USTelecom: Benefits of Title 1 Outweigh Purported Costs

USTelecom told the FCC this week it supports a free and open Internet, just one defined as "unencumbered by unnecessary regulations." 

It was filing reply comments in a court remand of portions of the FCC's 2018 Restoring Internet Freedom order, most of which the court upheld. 

Related: NCTA Says Record Supports FCC Net Neutrality Dereg 

The court asked the FCC to better explain why it had concluded that reclassifying internet access as an information service not subject to common carrier mandatory access rules and eliminating the rules against blocking, throttling and paid prioritization did not harm public safety, pole attachments or the FCC's low income broadband subsidies. 

USTelecom said the RIF order benefitted public safety and did not undermine either the pole attachment regulatory framework or the Lifeline broadband subsidy.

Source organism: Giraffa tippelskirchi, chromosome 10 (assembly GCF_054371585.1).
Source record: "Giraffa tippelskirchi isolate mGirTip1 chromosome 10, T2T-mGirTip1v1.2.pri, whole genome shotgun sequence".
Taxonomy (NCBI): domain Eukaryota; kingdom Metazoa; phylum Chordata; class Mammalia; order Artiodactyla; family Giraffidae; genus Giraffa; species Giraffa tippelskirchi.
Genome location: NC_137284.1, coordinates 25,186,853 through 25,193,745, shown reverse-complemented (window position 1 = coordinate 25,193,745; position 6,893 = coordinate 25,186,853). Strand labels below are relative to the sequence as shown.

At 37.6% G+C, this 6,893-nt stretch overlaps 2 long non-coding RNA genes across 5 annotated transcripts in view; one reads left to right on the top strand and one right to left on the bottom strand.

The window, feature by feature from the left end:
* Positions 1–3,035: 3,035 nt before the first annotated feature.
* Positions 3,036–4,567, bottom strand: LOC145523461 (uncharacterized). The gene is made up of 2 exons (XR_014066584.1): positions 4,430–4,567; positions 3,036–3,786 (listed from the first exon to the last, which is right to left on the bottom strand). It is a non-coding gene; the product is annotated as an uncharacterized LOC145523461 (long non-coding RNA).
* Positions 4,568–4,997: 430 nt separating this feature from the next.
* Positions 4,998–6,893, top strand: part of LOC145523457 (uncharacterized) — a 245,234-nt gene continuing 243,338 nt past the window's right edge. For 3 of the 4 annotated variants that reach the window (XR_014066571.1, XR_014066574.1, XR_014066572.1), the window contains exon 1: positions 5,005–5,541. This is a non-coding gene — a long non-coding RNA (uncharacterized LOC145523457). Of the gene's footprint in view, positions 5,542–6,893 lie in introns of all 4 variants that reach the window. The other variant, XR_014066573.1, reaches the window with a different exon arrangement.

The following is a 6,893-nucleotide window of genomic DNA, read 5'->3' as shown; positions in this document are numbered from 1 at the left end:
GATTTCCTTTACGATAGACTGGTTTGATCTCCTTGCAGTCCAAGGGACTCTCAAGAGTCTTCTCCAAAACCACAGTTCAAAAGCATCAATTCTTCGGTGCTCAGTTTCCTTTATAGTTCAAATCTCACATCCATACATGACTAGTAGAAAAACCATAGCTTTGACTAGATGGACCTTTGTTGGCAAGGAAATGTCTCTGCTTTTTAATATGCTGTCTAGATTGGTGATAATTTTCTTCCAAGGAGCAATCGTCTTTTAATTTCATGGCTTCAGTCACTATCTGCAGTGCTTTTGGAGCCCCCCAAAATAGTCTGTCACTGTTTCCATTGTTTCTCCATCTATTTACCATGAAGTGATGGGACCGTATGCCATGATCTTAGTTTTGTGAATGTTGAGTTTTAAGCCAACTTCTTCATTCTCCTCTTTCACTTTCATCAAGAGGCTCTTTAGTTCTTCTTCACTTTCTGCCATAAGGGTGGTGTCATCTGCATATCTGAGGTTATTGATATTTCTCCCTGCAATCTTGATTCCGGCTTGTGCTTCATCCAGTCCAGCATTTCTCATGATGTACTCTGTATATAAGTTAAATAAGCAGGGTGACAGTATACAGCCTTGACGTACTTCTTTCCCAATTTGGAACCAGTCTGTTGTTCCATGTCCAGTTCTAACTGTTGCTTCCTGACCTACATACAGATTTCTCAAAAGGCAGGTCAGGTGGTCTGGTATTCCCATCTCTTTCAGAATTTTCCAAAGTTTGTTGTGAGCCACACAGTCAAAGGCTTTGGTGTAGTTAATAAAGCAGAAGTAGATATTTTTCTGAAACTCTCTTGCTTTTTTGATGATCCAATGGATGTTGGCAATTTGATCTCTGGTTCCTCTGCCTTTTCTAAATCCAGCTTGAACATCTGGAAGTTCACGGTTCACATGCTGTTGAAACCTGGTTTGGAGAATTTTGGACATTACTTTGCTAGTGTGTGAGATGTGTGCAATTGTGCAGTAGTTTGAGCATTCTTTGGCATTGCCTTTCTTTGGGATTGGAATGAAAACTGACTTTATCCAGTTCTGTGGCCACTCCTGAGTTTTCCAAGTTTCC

As have other ISP commenters, USTelecom pointed to the increased investment prompted by the deregulation as benefitting first responders generally and the consumers "who rely on such infrastructure to generate and receive important public-safety communications." 

Those who have suggested there could be some negative impact on public safety are generally referring to the ability to block or throttle if that affected first responder communications. 

But in its final analysis, USTelecom says the record clearly demonstrates that "the overwhelming benefits of the restored Title I classification vastly outweigh the purported costs (if any) of abandoning the outdated, common carrier regulatory framework applicable to broadband for the scant two years preceding the RIF Order." 

John Eggerton

Contributing editor John Eggerton has been an editor and/or writer on media regulation, legislation and policy for over four decades, including covering the FCC, FTC, Congress, the major media trade associations, and the federal courts. In addition to Multichannel News and Broadcasting + Cable, his work has appeared in Radio World, TV Technology, TV Fax, This Week in Consumer Electronics, Variety and the Encyclopedia Britannica.